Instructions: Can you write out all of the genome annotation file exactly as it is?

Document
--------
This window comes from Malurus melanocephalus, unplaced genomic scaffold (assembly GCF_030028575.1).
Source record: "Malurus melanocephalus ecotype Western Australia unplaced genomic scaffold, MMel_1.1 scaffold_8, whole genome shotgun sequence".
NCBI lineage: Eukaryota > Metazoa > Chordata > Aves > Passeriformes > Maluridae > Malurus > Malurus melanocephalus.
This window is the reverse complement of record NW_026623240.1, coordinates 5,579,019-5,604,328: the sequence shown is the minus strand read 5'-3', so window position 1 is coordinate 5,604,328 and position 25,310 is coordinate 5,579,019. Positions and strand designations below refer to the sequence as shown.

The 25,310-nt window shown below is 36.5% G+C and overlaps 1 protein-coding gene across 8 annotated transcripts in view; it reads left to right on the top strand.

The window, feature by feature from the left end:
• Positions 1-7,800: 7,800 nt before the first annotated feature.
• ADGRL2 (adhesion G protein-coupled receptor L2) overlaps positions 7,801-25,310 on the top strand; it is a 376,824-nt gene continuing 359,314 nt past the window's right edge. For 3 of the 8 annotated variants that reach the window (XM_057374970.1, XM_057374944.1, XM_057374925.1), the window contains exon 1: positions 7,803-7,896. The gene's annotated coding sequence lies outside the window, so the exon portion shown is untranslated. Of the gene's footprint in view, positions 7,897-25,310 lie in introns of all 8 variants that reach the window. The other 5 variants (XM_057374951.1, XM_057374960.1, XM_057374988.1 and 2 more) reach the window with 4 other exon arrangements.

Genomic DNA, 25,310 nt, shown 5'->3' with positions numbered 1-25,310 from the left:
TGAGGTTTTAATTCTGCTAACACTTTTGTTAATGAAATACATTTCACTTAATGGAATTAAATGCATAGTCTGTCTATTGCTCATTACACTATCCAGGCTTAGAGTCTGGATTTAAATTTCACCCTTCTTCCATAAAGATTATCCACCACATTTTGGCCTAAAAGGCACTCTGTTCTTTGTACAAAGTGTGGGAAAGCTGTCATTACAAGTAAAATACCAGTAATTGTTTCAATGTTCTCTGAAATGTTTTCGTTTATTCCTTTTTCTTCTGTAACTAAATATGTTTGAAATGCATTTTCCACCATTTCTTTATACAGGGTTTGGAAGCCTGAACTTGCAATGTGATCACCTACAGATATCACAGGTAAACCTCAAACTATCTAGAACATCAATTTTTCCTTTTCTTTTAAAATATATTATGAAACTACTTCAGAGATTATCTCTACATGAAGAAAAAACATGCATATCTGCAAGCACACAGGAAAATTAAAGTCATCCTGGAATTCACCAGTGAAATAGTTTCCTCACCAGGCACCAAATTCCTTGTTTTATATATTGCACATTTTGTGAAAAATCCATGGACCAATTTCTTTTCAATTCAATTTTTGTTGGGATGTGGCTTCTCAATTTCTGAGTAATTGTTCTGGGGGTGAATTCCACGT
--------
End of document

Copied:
This window comes from Malurus melanocephalus, unplaced genomic scaffold (assembly GCF_030028575.1).
Source record: "Malurus melanocephalus ecotype Western Australia unplaced genomic scaffold, MMel_1.1 scaffold_8, whole genome shotgun sequence".
NCBI lineage: Eukaryota > Metazoa > Chordata > Aves > Passeriformes > Maluridae > Malurus > Malurus melanocephalus.
This window is the reverse complement of record NW_026623240.1, coordinates 5,579,019-5,604,328: the sequence shown is the minus strand read 5'-3', so window position 1 is coordinate 5,604,328 and position 25,310 is coordinate 5,579,019. Positions and strand designations below refer to the sequence as shown.

The 25,310-nt window shown below is 36.5% G+C and overlaps 1 protein-coding gene across 8 annotated transcripts in view; it reads left to right on the top strand.

The window, feature by feature from the left end:
• Positions 1-7,800: 7,800 nt before the first annotated feature.
• ADGRL2 (adhesion G protein-coupled receptor L2) overlaps positions 7,801-25,310 on the top strand; it is a 376,824-nt gene continuing 359,314 nt past the window's right edge. For 3 of the 8 annotated variants that reach the window (XM_057374970.1, XM_057374944.1, XM_057374925.1), the window contains exon 1: positions 7,803-7,896. The gene's annotated coding sequence lies outside the window, so the exon portion shown is untranslated. Of the gene's footprint in view, positions 7,897-25,310 lie in introns of all 8 variants that reach the window. The other 5 variants (XM_057374951.1, XM_057374960.1, XM_057374988.1 and 2 more) reach the window with 4 other exon arrangements.

Genomic DNA, 25,310 nt, shown 5'->3' with positions numbered 1-25,310 from the left:
TGAGGTTTTAATTCTGCTAACACTTTTGTTAATGAAATACATTTCACTTAATGGAATTAAATGCATAGTCTGTCTATTGCTCATTACACTATCCAGGCTTAGAGTCTGGATTTAAATTTCACCCTTCTTCCATAAAGATTATCCACCACATTTTGGCCTAAAAGGCACTCTGTTCTTTGTACAAAGTGTGGGAAAGCTGTCATTACAAGTAAAATACCAGTAATTGTTTCAATGTTCTCTGAAATGTTTTCGTTTATTCCTTTTTCTTCTGTAACTAAATATGTTTGAAATGCATTTTCCACCATTTCTTTATACAGGGTTTGGAAGCCTGAACTTGCAATGTGATCACCTACAGATATCACAGGTAAACCTCAAACTATCTAGAACATCAATTTTTCCTTTTCTTTTAAAATATATTATGAAACTACTTCAGAGATTATCTCTACATGAAGAAAAAACATGCATATCTGCAAGCACACAGGAAAATTAAAGTCATCCTGGAATTCACCAGTGAAATAGTTTCCTCACCAGGCACCAAATTCCTTGTTTTATATATTGCACATTTTGTGAAAAATCCATGGACCAATTTCTTTTCAATTCAATTTTTGTTGGGATGTGGCTTCTCAATTTCTGAGTAATTGTTCTGGGGGTGAATTCCACGT